It doesn’t mention it happens on IPS panels, for instance: now, I’m not aware of extensive tests done with VA displays, but TN monitors appear to be pretty much immune to the whole issue. It’s not as universal as it reads.

    Also, that note makes it sound like the OSSC is doing something odd – or incorrect – whereas the temporary ‘after-flicker’ effect can be easiliy replicated on entirely different machines (such as the New Nintendo 3DS XL consoles that come with IPS screens): the amount of flicker I get by using the OSSC’s bob deinterlace (in Line 2x with scanlines) isn’t really different from what I can see by plugging my 480i sources directly into a CRT TV. If anything, the OSSC provides a cleaner and more stable picture.

    I don’t mean to sound like I’m complaining – I got my OSSC 1.4 I believe during the second production wave, and I’m a HUGE fan ever since 😀 – I just believe this specific issue isn’t really explained as it should be, leading several people to stumble upon it kinda cluelessly, or to leave thinking your device is somehow at fault, when it’s not really the case.


    it doesn’t randomly happen with ‘certain types of panels’.

    Nowhere did I say random. Nor did I say only the OSSC could ever cause this.

    it’s been proven how IPS displays

    Are these not certain types of panels? I’m incredibly confused as to why you took issue with saying certain types of panels. I couldn’t remember the specific type of panel, but I remembered seeing a previous post where someone (likely you, since it also mentioned 3DS XL screens) explained this.

    It doesn’t change the fact that using bob-deinterlace (such as this function used by the OSSC) on certain types of panels (IPS ones perhaps) can cause this unfortunate issue. I’m not sure anyone is claiming the OSSC does something wrong, just that people aren’t understanding why this happens or aren’t aware that it will.

    As far as awareness, I’m not really sure anything will really solve that. People still regularly install the non-audio firmware and then ask why there is no sound. Not everyone reads the wiki, and many people probably don’t follow the various forums religiously.


    Dude, I didn’t mean to attack you specifically – sincere apologies if I sounded like I wanted to – and there’s absolutely no issue to be concerned about. It’s just my gritty, down-to-the-ground common sense, that very often leads me to point out how certain things are reported, vs. how they could be explained in much clearer ways. That’s all, really. ^_-


    Hi….there should be no burn in on an LCD as tigger said. This is just Asus’s shit quality. They went to shit when they started concentrating on making money from their “gamer” demographic and then it seems they forgot to make good stuff coz they know the gamers are going to change their hardware in 1 or 2 years time anyway. So who cares if their product dies at the end of 3years.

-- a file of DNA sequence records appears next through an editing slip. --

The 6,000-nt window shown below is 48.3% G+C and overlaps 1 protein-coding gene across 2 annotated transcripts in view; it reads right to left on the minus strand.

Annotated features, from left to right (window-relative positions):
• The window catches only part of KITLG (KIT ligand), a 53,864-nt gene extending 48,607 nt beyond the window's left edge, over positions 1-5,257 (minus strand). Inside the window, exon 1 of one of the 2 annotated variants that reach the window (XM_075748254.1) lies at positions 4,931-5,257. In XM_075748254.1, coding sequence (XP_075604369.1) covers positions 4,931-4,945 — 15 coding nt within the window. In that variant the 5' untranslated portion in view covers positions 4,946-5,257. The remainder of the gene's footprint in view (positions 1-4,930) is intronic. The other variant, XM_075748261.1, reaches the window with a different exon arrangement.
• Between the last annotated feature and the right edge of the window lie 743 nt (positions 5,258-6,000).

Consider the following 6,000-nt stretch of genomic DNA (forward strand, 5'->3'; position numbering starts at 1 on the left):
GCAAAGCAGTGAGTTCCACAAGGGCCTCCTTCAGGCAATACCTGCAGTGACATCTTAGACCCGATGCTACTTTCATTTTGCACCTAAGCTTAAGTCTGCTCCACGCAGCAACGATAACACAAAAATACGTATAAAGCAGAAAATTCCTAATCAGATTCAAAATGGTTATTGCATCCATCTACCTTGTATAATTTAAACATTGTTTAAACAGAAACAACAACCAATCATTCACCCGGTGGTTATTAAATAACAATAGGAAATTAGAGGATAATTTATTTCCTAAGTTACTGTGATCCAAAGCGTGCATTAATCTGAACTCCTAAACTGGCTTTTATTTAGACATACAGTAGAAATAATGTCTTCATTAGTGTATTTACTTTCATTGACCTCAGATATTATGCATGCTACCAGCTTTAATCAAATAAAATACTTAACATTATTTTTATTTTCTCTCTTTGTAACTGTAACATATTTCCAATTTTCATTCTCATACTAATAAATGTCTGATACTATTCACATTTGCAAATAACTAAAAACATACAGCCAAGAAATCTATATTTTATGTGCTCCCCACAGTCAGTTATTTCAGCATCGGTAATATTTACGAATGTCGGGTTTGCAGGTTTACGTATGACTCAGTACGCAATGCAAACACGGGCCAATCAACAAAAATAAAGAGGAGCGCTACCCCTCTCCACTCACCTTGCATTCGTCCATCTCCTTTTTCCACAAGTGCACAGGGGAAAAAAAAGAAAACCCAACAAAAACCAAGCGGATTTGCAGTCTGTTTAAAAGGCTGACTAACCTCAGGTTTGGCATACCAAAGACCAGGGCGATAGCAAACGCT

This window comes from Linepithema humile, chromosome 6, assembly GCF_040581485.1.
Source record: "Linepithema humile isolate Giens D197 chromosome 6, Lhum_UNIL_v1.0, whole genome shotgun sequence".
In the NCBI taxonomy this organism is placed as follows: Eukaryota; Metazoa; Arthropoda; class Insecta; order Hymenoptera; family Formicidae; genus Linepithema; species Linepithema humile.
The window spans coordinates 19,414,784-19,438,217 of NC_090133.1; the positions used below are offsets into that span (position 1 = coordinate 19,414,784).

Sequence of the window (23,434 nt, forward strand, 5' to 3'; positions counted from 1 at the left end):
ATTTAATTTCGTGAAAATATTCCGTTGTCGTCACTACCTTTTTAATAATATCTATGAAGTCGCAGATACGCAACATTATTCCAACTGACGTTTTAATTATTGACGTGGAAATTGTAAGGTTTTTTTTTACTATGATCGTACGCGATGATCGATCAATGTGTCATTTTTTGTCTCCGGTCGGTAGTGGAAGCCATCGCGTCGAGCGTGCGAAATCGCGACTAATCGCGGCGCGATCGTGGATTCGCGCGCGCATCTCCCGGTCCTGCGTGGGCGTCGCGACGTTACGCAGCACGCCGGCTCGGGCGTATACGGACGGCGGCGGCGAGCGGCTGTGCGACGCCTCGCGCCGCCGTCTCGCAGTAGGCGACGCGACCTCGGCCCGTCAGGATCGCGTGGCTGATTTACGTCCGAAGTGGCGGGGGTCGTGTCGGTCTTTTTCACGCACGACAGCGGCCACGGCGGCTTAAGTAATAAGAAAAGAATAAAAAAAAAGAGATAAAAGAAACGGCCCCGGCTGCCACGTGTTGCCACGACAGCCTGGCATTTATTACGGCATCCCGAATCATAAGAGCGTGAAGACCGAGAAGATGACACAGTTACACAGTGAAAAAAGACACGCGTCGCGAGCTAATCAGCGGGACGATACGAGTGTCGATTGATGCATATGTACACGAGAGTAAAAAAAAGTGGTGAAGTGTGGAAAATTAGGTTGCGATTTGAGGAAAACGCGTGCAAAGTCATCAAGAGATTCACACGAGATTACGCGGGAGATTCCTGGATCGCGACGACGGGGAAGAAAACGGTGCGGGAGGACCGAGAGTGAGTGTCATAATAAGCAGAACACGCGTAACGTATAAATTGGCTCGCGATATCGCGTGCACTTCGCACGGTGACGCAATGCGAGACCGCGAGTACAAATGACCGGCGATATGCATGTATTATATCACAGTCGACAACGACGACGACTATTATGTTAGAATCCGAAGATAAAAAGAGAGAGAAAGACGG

seo toronto


    I have that monitor it happened to me too but the burns go away after a while, you can accelerate the process by playing an RGB ‘cleaning’ video from a file or even YT.
    That issue wasn’t too common in the past but today it happens to all IPS panels all name brands, no exceptions it seems.

    On that monitor I don’t use the OSSC for playing sources that are interlaced at all times (like most PS2 library) and therefore require constant deinterlaced output, so I never meet the dreaded flickering for longer than a few seconds or minutes within games that have like interlaced ingame menu screens, or progressive but fast flickering items (e.g Progear title screen), none of these are a problem unless you leave these particular screens to display for too long.

    If one seeks a LCD that doesn’t have this temporary pixel marking/retention weakness, then it has to be a VA, ViewSonic don’t have a large one that would be identically as good and convenient as the VX3211-mh in 32″ size, they do have 27″ but all curved AFAIK, except the VG2739 which is rather old and lacks enough info to recommend. Maybe they have a good 24″ VA idk.
    (NB: rare cases of VAs marking to flicker have happened though, I think I’ve seen a couple of cases on rtings website, but that wasn’t much)

    Other brands I don’t really care about since for the OSSC I don’t believe there are any making monitors offering as much convenience, compatibility and quality for the original OSSC than those select ViewSonics (that mostly won’t matter later with the OSSC Pro but for now that’s the status)
    Maybe there are a couple VA models out there from other manufacturers that handle everything as well in the ViewSonic fashion, but that’s impossible to guess without users specifically trying them with an OSSC and reporting to the community.